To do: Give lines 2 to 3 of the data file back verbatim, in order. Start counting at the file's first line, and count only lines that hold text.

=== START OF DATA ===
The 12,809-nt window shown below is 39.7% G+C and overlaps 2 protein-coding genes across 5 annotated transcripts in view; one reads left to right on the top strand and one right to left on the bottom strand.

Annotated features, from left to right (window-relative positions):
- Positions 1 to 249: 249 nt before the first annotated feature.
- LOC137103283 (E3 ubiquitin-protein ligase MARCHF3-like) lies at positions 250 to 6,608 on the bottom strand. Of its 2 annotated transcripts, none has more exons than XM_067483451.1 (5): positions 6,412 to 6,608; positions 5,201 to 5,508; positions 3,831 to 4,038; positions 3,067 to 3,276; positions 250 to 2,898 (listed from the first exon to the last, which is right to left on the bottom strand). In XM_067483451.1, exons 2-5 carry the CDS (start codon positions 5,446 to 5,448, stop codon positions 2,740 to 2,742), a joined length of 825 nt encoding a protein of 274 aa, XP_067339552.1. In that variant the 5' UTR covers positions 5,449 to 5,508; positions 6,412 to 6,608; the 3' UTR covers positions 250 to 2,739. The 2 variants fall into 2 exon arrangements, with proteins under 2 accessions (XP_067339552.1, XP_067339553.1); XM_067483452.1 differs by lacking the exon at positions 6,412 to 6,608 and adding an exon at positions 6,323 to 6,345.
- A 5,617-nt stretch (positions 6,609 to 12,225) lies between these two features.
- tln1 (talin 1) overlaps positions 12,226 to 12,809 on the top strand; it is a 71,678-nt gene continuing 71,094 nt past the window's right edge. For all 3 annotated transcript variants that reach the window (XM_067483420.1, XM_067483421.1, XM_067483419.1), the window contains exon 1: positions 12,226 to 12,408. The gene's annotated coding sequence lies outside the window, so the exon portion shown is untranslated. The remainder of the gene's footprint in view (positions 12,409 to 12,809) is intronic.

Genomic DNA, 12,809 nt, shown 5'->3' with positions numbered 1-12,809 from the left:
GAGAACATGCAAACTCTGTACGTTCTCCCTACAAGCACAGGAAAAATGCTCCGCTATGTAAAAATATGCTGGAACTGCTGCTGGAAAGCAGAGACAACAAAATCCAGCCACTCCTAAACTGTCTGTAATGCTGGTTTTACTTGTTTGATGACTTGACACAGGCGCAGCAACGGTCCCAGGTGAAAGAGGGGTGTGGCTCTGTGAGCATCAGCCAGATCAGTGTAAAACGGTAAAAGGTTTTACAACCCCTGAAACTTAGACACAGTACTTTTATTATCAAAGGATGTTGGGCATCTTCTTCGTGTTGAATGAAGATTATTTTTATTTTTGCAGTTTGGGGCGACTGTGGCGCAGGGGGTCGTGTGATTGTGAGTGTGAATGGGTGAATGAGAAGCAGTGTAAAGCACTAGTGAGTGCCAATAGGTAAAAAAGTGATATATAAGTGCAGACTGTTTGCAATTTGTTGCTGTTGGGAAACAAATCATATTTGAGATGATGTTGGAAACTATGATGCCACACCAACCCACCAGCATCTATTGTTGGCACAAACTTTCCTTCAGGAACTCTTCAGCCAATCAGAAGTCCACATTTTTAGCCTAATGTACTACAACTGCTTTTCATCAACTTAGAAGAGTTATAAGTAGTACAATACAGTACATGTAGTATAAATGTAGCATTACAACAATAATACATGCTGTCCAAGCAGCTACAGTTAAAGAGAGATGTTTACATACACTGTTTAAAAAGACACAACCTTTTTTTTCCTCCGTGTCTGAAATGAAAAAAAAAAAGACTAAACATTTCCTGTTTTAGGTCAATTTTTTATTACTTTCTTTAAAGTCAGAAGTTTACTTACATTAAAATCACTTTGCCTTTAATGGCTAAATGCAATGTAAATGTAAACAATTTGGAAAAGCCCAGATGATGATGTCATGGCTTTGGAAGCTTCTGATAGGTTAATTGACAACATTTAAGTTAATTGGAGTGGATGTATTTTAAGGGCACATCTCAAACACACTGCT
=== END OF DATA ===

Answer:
Annotated features, from left to right (window-relative positions):
- Positions 1 to 249: 249 nt before the first annotated feature.